Horticultural therapy is the use of professionally directed plant, gardening, and nature activities for the purpose of optimizing the physical and mental health of its participants.
Have you noticed how a walk in the forest or being around plants makes you feel better, or how happy you are when you pick the season's first vine-ripe tomato? How about when you share a favorite perennial with a friend or see someone admiring your garden?
When people are engaged in appreciating or tending plants, their sense of well-being increases. A trained horticultural therapist fosters this benefit. Stress exacerbates every physical or emotional ailment; counteracting stress has a positive impact on attaining good health.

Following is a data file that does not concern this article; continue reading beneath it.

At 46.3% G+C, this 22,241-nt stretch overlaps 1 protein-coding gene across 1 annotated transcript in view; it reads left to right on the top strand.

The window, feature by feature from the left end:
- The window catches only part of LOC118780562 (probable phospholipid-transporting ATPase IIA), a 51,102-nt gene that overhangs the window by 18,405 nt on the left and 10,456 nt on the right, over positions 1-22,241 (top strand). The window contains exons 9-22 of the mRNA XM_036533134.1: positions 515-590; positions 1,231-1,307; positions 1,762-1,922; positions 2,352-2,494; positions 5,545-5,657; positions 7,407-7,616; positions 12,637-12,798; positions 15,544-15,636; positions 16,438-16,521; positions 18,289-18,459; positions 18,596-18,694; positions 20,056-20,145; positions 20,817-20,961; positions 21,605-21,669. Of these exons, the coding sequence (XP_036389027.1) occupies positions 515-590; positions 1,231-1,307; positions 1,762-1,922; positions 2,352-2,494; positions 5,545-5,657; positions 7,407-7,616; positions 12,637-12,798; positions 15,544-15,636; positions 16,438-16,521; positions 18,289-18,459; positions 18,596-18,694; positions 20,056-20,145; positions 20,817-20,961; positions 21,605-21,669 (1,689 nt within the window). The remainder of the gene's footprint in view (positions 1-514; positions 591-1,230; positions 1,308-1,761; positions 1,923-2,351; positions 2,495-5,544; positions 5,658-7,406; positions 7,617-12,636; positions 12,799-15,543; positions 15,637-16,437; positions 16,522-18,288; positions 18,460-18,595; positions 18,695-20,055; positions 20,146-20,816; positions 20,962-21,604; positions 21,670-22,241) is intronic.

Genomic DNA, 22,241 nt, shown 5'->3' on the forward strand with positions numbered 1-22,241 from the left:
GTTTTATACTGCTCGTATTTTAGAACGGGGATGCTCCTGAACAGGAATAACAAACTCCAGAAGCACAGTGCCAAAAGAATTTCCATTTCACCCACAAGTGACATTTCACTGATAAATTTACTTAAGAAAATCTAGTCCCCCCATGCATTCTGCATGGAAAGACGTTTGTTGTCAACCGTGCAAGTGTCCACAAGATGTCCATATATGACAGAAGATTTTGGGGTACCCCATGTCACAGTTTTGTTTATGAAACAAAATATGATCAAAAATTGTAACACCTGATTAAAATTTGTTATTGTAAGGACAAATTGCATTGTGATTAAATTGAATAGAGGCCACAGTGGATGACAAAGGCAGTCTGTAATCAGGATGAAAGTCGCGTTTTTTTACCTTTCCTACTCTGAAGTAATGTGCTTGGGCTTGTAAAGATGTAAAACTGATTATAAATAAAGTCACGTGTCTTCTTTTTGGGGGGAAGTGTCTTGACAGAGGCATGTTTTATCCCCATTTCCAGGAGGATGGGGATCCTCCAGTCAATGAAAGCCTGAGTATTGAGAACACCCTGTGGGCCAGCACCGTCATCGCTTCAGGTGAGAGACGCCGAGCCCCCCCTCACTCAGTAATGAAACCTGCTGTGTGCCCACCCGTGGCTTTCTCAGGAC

Horticultural therapy maintains or improves physical health by providing unlimited opportunities for exercising, increasing flexibility, improving coordination and balance, and building physical strength. Multiple studies have demonstrated that physiological indicators such as respiration, pulse, and blood pressure respond positively to engagement with plants.
Horticultural therapy elicits positive psychological and emotional responses by relieving stress, providing a nonthreatening atmosphere, alleviating depression, and helping people connect with nature. Research studies confirm these and many other psychosocial benefits when people interact with plants and nature.